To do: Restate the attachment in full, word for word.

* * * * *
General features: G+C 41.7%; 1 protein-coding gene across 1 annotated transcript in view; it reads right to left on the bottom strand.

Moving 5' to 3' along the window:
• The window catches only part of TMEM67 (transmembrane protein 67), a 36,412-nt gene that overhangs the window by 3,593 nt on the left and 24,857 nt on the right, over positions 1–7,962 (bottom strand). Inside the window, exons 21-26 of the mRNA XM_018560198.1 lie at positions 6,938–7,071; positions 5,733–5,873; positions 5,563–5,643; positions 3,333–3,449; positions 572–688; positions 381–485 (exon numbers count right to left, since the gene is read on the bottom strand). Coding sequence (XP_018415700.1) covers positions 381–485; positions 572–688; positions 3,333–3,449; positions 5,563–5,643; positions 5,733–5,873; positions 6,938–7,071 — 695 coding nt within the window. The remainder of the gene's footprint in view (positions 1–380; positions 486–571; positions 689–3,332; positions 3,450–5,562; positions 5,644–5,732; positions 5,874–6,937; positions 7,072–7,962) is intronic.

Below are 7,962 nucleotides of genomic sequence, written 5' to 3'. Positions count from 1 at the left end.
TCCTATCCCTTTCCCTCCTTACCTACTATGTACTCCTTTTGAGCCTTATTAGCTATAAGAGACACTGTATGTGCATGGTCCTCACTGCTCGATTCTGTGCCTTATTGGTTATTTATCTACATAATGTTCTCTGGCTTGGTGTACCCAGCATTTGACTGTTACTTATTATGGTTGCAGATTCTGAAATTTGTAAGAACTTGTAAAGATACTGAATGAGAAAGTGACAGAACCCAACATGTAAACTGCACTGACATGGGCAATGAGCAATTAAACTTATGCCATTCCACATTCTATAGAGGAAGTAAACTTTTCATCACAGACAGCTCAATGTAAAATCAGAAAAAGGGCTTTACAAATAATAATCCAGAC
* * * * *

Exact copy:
General features: G+C 41.7%; 1 protein-coding gene across 1 annotated transcript in view; it reads right to left on the bottom strand.

Moving 5' to 3' along the window:
• The window catches only part of TMEM67 (transmembrane protein 67), a 36,412-nt gene that overhangs the window by 3,593 nt on the left and 24,857 nt on the right, over positions 1–7,962 (bottom strand). Inside the window, exons 21-26 of the mRNA XM_018560198.1 lie at positions 6,938–7,071; positions 5,733–5,873; positions 5,563–5,643; positions 3,333–3,449; positions 572–688; positions 381–485 (exon numbers count right to left, since the gene is read on the bottom strand). Coding sequence (XP_018415700.1) covers positions 381–485; positions 572–688; positions 3,333–3,449; positions 5,563–5,643; positions 5,733–5,873; positions 6,938–7,071 — 695 coding nt within the window. The remainder of the gene's footprint in view (positions 1–380; positions 486–571; positions 689–3,332; positions 3,450–5,562; positions 5,644–5,732; positions 5,874–6,937; positions 7,072–7,962) is intronic.

Below are 7,962 nucleotides of genomic sequence, written 5' to 3'. Positions count from 1 at the left end.
TCCTATCCCTTTCCCTCCTTACCTACTATGTACTCCTTTTGAGCCTTATTAGCTATAAGAGACACTGTATGTGCATGGTCCTCACTGCTCGATTCTGTGCCTTATTGGTTATTTATCTACATAATGTTCTCTGGCTTGGTGTACCCAGCATTTGACTGTTACTTATTATGGTTGCAGATTCTGAAATTTGTAAGAACTTGTAAAGATACTGAATGAGAAAGTGACAGAACCCAACATGTAAACTGCACTGACATGGGCAATGAGCAATTAAACTTATGCCATTCCACATTCTATAGAGGAAGTAAACTTTTCATCACAGACAGCTCAATGTAAAATCAGAAAAAGGGCTTTACAAATAATAATCCAGAC